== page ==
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Spotlight: Tablelands Drug Action Alliance LDAT’s Bike Bus

The Local Drug Action Team (LDAT) program supports community organisations to reduce harms from alcohol and other drugs (AOD) in their local area.

We take a look at the Tablelands Drug Action Alliance LDAT’s Bike Bus Too program and how primary school-aged children and families are benefitting from it.

Healthy lifestyles, teamwork and socialising in tropical north Queensland

Bike Bus is teaching Queensland primary schoolers a lot more than just safe cycling. Healthy lifestyles, teamwork and a chance to socialise are all part of its many benefits.

A couple of years ago, Mark Allen - principal at Malanda State School - started the ‘bicycle and scooter bus’ program where children ride to school together, along with parents and teachers, at least one day per week.

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Mark is so passionate about the program that he rides with them, every time.

Before work began on this current project, the LDAT conducted research and consulted with the community to see which programs already existed in the area that increase connection with families and young people. The LDAT linked in with the school to help fund and expand the Bike Bus project.

The Atherton Tablelands community’s LDAT is now supporting and extending Bike Bus to other schools in high needs areas.

Their challenge

Strength and confidence are important factors when alcohol or other drugs are presented to young people in later life.

Kristy Madden, Community Development Officer at LDAT lead organisation Better Together, says that the program encourages social connectedness and builds protective factors against alcohol and other drug harms.

“It assists with school attendance, has physical fitness benefits, allows students to become more aware of their community surroundings and allows positive parent engagement with their children,” she said.

“The benefits of the program in a primary school setting is early intervention.

“Interacting with other children and adults in their community, that they may not ever normally interact with, is far reaching in crossing cultural and social boundaries.”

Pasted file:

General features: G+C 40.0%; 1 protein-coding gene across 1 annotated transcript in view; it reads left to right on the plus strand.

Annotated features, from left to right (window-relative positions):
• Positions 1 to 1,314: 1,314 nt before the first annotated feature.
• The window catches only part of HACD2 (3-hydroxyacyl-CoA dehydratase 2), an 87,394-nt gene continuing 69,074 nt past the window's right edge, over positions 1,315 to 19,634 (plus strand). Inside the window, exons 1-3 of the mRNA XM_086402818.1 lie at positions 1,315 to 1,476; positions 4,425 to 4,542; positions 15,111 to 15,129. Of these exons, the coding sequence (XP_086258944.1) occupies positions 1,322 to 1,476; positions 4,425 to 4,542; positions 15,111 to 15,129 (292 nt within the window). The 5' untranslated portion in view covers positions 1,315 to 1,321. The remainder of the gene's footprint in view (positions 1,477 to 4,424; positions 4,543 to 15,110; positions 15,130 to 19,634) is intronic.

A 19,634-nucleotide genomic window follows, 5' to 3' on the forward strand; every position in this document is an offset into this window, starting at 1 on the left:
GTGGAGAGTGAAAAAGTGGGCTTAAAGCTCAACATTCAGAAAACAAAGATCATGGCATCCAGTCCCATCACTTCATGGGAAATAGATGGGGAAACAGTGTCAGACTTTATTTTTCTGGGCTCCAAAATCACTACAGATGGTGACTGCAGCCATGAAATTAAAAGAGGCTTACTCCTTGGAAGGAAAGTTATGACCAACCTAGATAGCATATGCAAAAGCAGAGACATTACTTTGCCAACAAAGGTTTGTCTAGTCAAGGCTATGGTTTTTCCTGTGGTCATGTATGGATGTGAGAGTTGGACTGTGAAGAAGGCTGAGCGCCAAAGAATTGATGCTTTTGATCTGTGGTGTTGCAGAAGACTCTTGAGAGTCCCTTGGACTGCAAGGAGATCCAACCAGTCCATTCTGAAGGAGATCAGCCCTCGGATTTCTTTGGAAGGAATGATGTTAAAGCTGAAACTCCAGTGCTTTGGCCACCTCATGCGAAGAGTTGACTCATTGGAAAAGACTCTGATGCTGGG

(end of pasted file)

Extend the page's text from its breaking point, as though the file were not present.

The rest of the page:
The response

At Malanda, the ride consistently attracts over 30 cyclists - an amazing turnout considering the region is widespread and its frequent wet weather!

There are two routes with a 7.45am starting point on each side of town to cater for families living in opposite directions.

Each ride has a Bike Bus leader who is responsible for assessing any risks and making sure everyone stays together. Students are welcome to ride without a parent as there are always teachers on hand to help.

Kristy says they’ve had really successful engagement with the program with dads in particular.

The progress

The LDAT’s future goals are to grow and strengthen the program using the Malanda experience as the pilot. The team would like to bring on board three new schools this year.

Kristy said that the LDAT is helping schools with grant applications and developing their programs. This can involve mapping out routes around small community towns and getting funding for teacher participation, breakfasts on arrival or access to more spare parts.

Malanda is growing its bike refurbishment program to introduce even more students to the joys of cycling.

“It has a great relationship with local dump workers who keep aside any BMX bikes that come through for collection. These bikes are refurbished and gifted to children who would like to be part of the program but do not own and cannot afford a bike," said Kristy.

There are also plans to produce a training manual for any school interested in setting up the program.